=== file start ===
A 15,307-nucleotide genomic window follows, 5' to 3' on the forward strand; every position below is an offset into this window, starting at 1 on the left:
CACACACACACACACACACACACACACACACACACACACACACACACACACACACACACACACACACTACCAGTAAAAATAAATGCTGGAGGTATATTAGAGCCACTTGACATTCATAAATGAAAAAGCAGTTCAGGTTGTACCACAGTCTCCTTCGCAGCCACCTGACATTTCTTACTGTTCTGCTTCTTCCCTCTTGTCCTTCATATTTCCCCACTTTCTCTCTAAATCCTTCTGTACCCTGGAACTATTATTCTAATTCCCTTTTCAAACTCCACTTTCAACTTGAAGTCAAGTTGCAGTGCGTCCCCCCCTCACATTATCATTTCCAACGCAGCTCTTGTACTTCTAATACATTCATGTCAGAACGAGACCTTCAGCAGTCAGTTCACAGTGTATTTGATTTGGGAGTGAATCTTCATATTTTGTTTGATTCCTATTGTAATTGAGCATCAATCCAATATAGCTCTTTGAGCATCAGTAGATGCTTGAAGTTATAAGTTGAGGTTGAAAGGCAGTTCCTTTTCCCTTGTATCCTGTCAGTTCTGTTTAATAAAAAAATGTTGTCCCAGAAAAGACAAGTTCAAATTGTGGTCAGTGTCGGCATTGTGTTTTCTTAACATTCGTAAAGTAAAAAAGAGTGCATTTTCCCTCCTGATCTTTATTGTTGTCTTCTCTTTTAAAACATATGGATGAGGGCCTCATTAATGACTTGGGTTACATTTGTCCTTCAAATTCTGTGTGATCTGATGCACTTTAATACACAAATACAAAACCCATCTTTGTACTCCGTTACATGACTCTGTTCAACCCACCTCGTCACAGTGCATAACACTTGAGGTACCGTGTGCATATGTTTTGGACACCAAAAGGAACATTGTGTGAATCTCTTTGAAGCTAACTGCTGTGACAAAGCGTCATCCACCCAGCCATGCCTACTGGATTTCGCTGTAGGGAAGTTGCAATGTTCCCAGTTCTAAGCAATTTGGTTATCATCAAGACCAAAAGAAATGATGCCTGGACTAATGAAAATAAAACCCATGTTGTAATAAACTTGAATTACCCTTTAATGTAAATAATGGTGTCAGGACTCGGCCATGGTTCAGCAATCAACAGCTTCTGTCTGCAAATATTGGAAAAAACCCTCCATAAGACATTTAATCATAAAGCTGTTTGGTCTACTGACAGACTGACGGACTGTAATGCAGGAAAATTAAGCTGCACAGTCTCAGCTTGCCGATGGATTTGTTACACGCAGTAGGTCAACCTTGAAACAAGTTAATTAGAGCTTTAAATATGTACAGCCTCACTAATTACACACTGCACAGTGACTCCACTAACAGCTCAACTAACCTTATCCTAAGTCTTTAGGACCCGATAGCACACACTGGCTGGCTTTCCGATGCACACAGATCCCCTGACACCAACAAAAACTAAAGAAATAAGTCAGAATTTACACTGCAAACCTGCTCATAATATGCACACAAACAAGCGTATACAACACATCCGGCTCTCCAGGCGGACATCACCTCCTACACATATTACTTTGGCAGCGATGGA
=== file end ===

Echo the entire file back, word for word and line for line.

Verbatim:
A 15,307-nucleotide genomic window follows, 5' to 3' on the forward strand; every position below is an offset into this window, starting at 1 on the left:
CACACACACACACACACACACACACACACACACACACACACACACACACACACACACACACACACACTACCAGTAAAAATAAATGCTGGAGGTATATTAGAGCCACTTGACATTCATAAATGAAAAAGCAGTTCAGGTTGTACCACAGTCTCCTTCGCAGCCACCTGACATTTCTTACTGTTCTGCTTCTTCCCTCTTGTCCTTCATATTTCCCCACTTTCTCTCTAAATCCTTCTGTACCCTGGAACTATTATTCTAATTCCCTTTTCAAACTCCACTTTCAACTTGAAGTCAAGTTGCAGTGCGTCCCCCCCTCACATTATCATTTCCAACGCAGCTCTTGTACTTCTAATACATTCATGTCAGAACGAGACCTTCAGCAGTCAGTTCACAGTGTATTTGATTTGGGAGTGAATCTTCATATTTTGTTTGATTCCTATTGTAATTGAGCATCAATCCAATATAGCTCTTTGAGCATCAGTAGATGCTTGAAGTTATAAGTTGAGGTTGAAAGGCAGTTCCTTTTCCCTTGTATCCTGTCAGTTCTGTTTAATAAAAAAATGTTGTCCCAGAAAAGACAAGTTCAAATTGTGGTCAGTGTCGGCATTGTGTTTTCTTAACATTCGTAAAGTAAAAAAGAGTGCATTTTCCCTCCTGATCTTTATTGTTGTCTTCTCTTTTAAAACATATGGATGAGGGCCTCATTAATGACTTGGGTTACATTTGTCCTTCAAATTCTGTGTGATCTGATGCACTTTAATACACAAATACAAAACCCATCTTTGTACTCCGTTACATGACTCTGTTCAACCCACCTCGTCACAGTGCATAACACTTGAGGTACCGTGTGCATATGTTTTGGACACCAAAAGGAACATTGTGTGAATCTCTTTGAAGCTAACTGCTGTGACAAAGCGTCATCCACCCAGCCATGCCTACTGGATTTCGCTGTAGGGAAGTTGCAATGTTCCCAGTTCTAAGCAATTTGGTTATCATCAAGACCAAAAGAAATGATGCCTGGACTAATGAAAATAAAACCCATGTTGTAATAAACTTGAATTACCCTTTAATGTAAATAATGGTGTCAGGACTCGGCCATGGTTCAGCAATCAACAGCTTCTGTCTGCAAATATTGGAAAAAACCCTCCATAAGACATTTAATCATAAAGCTGTTTGGTCTACTGACAGACTGACGGACTGTAATGCAGGAAAATTAAGCTGCACAGTCTCAGCTTGCCGATGGATTTGTTACACGCAGTAGGTCAACCTTGAAACAAGTTAATTAGAGCTTTAAATATGTACAGCCTCACTAATTACACACTGCACAGTGACTCCACTAACAGCTCAACTAACCTTATCCTAAGTCTTTAGGACCCGATAGCACACACTGGCTGGCTTTCCGATGCACACAGATCCCCTGACACCAACAAAAACTAAAGAAATAAGTCAGAATTTACACTGCAAACCTGCTCATAATATGCACACAAACAAGCGTATACAACACATCCGGCTCTCCAGGCGGACATCACCTCCTACACATATTACTTTGGCAGCGATGGA